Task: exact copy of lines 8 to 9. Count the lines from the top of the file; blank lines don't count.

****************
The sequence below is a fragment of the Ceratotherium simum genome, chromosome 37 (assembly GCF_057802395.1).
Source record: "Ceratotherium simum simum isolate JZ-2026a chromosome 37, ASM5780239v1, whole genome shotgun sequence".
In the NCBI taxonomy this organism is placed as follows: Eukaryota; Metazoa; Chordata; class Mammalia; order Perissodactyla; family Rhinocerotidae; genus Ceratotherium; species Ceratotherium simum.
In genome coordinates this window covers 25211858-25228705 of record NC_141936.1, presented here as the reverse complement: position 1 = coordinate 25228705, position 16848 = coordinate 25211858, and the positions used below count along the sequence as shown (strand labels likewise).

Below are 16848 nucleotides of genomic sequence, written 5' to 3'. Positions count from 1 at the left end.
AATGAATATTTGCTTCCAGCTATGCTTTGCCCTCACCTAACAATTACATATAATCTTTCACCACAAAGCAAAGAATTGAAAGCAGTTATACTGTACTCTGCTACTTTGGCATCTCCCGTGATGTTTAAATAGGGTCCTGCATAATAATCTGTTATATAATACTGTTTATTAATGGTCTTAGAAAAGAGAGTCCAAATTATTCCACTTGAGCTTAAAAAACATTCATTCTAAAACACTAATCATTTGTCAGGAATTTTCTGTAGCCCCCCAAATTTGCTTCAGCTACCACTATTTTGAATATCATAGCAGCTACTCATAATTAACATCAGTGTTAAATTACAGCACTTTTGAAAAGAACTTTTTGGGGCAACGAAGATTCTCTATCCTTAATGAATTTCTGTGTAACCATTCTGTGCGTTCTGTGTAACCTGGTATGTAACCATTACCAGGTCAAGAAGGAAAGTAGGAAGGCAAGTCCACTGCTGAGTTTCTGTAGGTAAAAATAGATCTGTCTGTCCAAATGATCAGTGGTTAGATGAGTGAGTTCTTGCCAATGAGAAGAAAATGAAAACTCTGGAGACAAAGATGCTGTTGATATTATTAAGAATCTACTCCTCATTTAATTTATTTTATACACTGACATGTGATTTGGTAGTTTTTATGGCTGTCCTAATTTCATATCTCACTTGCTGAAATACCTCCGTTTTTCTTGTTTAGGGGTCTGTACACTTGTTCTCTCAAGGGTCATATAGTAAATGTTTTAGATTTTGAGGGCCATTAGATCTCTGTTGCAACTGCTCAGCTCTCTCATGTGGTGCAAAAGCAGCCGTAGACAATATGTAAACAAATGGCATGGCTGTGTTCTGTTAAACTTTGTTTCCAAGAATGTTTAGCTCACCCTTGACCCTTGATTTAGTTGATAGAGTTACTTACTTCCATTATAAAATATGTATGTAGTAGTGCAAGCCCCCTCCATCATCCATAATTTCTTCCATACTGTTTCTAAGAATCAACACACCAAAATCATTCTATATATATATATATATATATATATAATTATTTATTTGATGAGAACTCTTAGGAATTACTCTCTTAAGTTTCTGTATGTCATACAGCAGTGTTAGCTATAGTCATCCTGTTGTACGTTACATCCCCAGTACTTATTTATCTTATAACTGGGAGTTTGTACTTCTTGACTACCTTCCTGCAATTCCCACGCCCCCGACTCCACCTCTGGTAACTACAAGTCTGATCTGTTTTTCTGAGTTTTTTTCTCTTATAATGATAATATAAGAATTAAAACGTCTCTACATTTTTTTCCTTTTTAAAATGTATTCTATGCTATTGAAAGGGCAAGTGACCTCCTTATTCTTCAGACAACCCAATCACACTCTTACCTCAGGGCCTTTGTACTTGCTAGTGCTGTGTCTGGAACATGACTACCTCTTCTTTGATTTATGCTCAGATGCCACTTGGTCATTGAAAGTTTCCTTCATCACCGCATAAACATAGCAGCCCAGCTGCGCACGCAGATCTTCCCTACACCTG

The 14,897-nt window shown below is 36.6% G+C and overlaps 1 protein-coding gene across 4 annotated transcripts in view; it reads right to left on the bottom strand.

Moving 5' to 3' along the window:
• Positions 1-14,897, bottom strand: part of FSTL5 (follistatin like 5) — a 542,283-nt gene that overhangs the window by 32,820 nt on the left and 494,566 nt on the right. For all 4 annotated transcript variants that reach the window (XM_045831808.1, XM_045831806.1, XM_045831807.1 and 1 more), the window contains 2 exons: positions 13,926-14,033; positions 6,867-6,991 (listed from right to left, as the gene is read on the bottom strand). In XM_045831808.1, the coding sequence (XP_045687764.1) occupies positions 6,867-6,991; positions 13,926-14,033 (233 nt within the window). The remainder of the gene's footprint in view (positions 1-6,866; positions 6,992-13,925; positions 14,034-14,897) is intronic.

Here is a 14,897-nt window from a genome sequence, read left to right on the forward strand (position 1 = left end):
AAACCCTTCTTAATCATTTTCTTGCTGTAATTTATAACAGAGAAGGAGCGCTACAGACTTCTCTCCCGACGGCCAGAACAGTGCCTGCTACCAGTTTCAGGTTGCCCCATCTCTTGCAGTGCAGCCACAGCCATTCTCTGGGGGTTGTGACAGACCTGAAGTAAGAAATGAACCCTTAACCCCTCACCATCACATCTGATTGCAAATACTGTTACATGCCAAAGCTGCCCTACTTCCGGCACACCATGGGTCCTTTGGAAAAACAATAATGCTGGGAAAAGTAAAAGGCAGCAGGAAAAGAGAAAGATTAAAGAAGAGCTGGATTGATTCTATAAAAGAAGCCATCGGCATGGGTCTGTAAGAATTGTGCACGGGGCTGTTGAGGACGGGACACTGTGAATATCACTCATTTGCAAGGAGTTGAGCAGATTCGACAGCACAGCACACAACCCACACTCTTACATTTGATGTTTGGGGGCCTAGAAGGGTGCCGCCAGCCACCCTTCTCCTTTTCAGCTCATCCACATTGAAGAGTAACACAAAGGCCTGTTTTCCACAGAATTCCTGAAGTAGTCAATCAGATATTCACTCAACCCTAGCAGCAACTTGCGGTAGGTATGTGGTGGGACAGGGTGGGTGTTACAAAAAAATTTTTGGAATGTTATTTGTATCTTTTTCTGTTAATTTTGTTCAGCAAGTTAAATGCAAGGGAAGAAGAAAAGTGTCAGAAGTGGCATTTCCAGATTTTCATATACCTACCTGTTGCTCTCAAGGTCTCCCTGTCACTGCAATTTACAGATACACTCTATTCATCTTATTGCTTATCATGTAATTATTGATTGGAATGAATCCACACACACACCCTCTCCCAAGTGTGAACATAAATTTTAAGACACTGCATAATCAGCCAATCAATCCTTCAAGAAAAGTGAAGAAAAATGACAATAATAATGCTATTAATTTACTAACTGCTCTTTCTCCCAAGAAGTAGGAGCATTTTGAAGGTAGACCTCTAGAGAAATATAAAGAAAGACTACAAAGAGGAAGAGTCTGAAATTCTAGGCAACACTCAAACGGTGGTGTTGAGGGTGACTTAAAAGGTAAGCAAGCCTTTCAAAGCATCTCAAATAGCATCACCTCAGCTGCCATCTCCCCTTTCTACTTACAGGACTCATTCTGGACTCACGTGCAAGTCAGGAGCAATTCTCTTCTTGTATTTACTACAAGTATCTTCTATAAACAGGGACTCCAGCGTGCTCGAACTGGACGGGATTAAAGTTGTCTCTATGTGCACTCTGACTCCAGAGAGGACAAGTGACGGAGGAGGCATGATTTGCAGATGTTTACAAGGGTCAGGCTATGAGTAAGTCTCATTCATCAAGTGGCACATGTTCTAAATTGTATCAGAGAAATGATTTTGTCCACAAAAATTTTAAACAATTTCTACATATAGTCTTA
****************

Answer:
Moving 5' to 3' along the window:
• Positions 1-14,897, bottom strand: part of FSTL5 (follistatin like 5) — a 542,283-nt gene that overhangs the window by 32,820 nt on the left and 494,566 nt on the right. For all 4 annotated transcript variants that reach the window (XM_045831808.1, XM_045831806.1, XM_045831807.1 and 1 more), the window contains 2 exons: positions 13,926-14,033; positions 6,867-6,991 (listed from right to left, as the gene is read on the bottom strand). In XM_045831808.1, the coding sequence (XP_045687764.1) occupies positions 6,867-6,991; positions 13,926-14,033 (233 nt within the window). The remainder of the gene's footprint in view (positions 1-6,866; positions 6,992-13,925; positions 14,034-14,897) is intronic.